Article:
Now let’s say you’re meeting a friend downtown while you’re walking on your broken leg and you park at a parking meter because it is the spot closest to the meeting point and you’ll have to do less walking. However, you can’t afford the meter fare. You decide to risk it anyways and leave your car parked at an expired meter. When you and your broken leg return to your car, you find yourself under arrest for parking at an expired meter. You were just trying to help yourself out because your leg was hurting so bad! Now you’re stuck in jail where half of the inmates also have various broken bones.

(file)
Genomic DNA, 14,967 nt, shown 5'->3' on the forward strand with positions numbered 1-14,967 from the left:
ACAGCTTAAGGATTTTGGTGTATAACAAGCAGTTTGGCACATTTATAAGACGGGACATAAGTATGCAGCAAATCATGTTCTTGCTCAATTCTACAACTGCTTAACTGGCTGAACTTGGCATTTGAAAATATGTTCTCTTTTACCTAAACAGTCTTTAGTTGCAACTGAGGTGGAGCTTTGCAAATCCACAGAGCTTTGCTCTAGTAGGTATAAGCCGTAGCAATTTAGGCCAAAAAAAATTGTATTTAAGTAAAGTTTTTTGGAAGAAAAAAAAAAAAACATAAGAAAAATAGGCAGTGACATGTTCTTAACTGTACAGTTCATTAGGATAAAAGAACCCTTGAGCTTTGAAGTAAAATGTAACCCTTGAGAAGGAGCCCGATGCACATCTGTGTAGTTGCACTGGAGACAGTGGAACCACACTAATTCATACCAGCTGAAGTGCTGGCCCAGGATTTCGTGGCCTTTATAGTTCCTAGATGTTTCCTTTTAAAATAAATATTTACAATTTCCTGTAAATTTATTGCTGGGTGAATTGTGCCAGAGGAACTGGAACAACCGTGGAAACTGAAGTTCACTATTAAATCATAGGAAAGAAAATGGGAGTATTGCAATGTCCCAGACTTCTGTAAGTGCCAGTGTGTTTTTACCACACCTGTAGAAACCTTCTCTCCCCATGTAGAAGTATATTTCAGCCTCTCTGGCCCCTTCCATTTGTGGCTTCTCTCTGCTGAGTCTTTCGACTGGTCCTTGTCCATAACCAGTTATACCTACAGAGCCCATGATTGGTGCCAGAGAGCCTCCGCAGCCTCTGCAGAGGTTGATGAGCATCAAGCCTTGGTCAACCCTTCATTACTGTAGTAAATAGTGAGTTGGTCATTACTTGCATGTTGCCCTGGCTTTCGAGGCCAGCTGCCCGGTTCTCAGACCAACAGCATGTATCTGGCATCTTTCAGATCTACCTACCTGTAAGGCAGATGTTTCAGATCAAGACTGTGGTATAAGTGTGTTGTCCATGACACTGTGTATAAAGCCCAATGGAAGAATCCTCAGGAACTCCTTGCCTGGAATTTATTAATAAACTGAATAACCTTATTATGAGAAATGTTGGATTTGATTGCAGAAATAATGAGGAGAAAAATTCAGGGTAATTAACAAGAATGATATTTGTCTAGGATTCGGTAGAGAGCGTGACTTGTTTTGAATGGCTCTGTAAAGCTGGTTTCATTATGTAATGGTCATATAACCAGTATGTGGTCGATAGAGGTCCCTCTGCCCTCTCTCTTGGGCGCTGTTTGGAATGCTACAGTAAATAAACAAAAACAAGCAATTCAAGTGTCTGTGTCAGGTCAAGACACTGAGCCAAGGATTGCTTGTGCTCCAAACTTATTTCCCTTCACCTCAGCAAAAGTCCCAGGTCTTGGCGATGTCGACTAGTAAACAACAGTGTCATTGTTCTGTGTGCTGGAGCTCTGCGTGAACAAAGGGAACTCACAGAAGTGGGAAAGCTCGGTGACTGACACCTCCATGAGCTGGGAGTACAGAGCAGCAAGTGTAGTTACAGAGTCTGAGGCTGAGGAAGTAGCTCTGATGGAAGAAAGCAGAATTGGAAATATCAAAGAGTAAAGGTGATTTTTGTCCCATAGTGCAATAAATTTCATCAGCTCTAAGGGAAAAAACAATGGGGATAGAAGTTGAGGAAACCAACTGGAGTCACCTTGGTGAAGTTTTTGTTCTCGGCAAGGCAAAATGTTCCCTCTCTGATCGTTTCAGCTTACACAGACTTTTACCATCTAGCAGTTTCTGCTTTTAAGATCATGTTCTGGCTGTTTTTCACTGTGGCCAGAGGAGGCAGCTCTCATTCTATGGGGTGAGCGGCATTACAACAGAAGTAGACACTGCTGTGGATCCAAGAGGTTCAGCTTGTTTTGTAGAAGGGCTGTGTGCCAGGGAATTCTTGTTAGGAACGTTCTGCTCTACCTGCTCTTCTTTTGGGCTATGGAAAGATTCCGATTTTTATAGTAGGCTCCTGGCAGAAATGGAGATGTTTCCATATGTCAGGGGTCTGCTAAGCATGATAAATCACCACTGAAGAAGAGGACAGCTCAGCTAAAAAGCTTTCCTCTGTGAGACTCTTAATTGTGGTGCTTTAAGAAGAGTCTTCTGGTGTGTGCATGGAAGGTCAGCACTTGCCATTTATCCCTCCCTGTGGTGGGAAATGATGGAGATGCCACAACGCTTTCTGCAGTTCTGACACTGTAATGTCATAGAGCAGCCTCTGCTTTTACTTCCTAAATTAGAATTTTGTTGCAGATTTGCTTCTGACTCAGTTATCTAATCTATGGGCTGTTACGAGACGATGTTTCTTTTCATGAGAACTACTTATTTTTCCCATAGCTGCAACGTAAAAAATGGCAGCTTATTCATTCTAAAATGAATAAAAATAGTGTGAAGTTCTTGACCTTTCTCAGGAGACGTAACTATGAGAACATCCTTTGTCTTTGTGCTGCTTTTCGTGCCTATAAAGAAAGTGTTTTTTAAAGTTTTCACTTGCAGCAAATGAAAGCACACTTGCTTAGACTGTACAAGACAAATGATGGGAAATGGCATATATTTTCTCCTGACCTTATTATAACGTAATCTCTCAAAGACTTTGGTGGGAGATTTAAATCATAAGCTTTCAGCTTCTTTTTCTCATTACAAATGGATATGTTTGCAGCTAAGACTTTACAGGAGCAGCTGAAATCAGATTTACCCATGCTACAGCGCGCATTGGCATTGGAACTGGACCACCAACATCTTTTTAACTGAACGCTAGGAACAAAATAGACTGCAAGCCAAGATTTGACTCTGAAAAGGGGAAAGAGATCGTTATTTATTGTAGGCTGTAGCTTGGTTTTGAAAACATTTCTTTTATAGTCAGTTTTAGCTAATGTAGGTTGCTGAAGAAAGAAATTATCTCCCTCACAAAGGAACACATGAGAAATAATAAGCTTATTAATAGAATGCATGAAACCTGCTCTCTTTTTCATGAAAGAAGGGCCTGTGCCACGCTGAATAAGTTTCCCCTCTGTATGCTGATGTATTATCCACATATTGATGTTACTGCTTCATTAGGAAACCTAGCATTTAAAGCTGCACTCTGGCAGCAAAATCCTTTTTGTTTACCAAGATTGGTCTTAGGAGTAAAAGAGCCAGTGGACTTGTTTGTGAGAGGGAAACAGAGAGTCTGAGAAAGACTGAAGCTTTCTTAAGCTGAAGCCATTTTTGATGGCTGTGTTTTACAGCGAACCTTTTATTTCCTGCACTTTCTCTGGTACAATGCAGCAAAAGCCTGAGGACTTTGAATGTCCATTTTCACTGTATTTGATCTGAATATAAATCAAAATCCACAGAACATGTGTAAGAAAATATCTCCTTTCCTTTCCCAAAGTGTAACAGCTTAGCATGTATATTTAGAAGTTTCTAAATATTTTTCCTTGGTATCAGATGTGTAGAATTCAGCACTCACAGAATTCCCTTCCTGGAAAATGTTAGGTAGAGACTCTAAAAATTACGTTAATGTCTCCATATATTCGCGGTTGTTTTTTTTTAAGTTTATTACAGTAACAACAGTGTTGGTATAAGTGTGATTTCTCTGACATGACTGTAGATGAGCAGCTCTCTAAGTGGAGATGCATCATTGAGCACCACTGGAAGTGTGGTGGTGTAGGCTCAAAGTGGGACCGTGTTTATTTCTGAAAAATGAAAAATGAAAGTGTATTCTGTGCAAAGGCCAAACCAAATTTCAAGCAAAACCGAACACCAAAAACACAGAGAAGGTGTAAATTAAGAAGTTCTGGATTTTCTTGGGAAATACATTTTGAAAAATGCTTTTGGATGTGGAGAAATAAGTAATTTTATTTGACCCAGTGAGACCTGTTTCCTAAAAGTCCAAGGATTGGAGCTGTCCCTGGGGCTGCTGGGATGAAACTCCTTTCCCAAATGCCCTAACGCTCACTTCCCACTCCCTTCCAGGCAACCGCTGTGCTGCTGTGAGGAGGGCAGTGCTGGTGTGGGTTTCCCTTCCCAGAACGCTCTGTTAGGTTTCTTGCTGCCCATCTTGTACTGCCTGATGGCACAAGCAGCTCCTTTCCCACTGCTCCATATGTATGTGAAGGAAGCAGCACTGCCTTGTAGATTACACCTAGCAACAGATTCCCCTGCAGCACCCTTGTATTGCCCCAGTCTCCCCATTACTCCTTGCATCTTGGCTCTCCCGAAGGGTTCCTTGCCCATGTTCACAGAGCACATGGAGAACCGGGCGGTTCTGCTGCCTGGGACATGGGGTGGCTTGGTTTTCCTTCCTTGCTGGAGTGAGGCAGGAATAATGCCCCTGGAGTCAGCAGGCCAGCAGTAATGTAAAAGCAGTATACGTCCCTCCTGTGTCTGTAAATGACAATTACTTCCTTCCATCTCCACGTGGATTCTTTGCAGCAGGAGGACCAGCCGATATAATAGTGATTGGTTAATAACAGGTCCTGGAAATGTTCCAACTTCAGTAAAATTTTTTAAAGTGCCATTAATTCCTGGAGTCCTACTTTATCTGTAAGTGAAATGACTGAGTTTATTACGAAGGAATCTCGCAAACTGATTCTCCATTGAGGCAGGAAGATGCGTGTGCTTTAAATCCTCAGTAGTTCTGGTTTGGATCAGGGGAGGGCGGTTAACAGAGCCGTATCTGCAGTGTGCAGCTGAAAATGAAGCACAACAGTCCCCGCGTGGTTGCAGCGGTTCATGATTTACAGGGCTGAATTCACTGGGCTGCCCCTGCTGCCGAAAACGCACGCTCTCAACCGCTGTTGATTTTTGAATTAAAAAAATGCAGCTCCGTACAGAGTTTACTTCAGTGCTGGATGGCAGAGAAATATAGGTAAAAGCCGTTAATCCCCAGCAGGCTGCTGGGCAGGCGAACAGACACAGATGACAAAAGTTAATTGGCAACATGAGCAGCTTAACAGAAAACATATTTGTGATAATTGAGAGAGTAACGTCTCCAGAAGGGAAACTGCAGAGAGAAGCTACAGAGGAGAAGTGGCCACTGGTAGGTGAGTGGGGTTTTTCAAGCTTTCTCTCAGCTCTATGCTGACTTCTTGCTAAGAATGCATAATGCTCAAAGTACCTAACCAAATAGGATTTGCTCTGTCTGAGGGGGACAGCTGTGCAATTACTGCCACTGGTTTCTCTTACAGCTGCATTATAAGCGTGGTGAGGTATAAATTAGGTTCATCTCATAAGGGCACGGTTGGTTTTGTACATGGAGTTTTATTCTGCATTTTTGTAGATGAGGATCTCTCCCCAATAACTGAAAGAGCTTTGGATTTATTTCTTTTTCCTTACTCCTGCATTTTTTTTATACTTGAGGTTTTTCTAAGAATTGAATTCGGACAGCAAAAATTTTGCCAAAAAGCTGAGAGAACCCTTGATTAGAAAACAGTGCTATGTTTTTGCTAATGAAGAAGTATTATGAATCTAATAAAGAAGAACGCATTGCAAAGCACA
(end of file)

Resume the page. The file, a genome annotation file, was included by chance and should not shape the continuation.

Replace broken limbs with mental illness and you’re looking at a real statistic: between twenty and fifty percent of the incarcerated system inmates have a mental illness. Congressman Murphy suggests that if the Department of Justice (DOJ) were required to collect more data on interactions between the police and the mentally ill, less psychiatric patients would be thrown in jail and the overall population of incarcerated persons would subsequently decrease. This DOJ reform would also authorize the Byrne Justice Assistance Grants to be used for mental training for law enforcement and corrections officers.